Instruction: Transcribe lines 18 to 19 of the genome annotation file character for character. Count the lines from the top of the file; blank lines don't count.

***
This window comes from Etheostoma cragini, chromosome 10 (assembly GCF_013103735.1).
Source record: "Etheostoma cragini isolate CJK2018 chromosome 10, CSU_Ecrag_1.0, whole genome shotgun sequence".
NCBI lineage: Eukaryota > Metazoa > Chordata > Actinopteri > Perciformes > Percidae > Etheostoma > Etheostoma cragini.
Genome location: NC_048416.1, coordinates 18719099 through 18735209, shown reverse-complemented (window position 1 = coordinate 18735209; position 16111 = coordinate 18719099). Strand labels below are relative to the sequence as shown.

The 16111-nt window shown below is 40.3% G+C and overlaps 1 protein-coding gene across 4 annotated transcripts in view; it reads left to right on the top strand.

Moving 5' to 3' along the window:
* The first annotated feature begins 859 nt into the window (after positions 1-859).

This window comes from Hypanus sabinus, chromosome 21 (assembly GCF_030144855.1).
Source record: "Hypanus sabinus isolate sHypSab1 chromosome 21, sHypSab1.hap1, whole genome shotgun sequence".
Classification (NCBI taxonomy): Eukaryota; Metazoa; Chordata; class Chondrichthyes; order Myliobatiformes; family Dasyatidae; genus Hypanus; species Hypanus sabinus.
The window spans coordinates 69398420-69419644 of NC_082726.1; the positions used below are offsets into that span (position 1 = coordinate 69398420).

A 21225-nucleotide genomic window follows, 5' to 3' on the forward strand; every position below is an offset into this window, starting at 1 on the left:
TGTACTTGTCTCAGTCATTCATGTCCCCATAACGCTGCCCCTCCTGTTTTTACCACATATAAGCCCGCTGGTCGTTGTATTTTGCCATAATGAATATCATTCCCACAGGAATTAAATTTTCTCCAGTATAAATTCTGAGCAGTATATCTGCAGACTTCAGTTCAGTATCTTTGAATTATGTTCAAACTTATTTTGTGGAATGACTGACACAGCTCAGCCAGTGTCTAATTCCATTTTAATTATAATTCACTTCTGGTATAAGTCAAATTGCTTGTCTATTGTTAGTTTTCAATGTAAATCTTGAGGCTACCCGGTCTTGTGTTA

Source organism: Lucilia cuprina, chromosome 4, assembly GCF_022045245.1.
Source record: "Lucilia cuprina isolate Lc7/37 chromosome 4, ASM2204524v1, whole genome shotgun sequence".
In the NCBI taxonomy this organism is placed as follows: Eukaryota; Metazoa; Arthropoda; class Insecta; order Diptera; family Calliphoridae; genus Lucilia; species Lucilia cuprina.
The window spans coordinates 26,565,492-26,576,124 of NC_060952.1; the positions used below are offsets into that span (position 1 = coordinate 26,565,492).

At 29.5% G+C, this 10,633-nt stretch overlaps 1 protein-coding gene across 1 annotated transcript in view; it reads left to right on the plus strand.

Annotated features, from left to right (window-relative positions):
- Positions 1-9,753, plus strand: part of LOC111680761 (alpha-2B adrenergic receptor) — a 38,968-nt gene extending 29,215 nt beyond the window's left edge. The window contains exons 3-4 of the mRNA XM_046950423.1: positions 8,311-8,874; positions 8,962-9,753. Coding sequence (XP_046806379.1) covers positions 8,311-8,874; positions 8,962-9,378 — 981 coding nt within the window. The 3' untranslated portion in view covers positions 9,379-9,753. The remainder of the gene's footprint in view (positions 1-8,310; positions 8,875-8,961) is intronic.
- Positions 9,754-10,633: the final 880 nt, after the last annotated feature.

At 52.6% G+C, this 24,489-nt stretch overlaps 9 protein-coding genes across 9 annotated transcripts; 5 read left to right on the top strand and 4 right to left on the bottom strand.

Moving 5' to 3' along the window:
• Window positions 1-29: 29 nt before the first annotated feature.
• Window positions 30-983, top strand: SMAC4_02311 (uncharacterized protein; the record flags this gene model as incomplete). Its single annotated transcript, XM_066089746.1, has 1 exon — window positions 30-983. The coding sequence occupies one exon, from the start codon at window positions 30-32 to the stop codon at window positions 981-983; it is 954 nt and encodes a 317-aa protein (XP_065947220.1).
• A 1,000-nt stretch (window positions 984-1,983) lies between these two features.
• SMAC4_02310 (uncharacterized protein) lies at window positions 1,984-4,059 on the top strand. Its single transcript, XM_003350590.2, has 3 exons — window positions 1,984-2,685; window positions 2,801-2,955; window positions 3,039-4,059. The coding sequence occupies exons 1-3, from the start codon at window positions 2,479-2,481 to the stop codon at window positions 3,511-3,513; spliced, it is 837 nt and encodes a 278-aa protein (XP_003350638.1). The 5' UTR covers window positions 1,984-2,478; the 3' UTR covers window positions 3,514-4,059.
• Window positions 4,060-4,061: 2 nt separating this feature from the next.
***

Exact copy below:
At 29.5% G+C, this 10,633-nt stretch overlaps 1 protein-coding gene across 1 annotated transcript in view; it reads left to right on the plus strand.

Annotated features, from left to right (window-relative positions):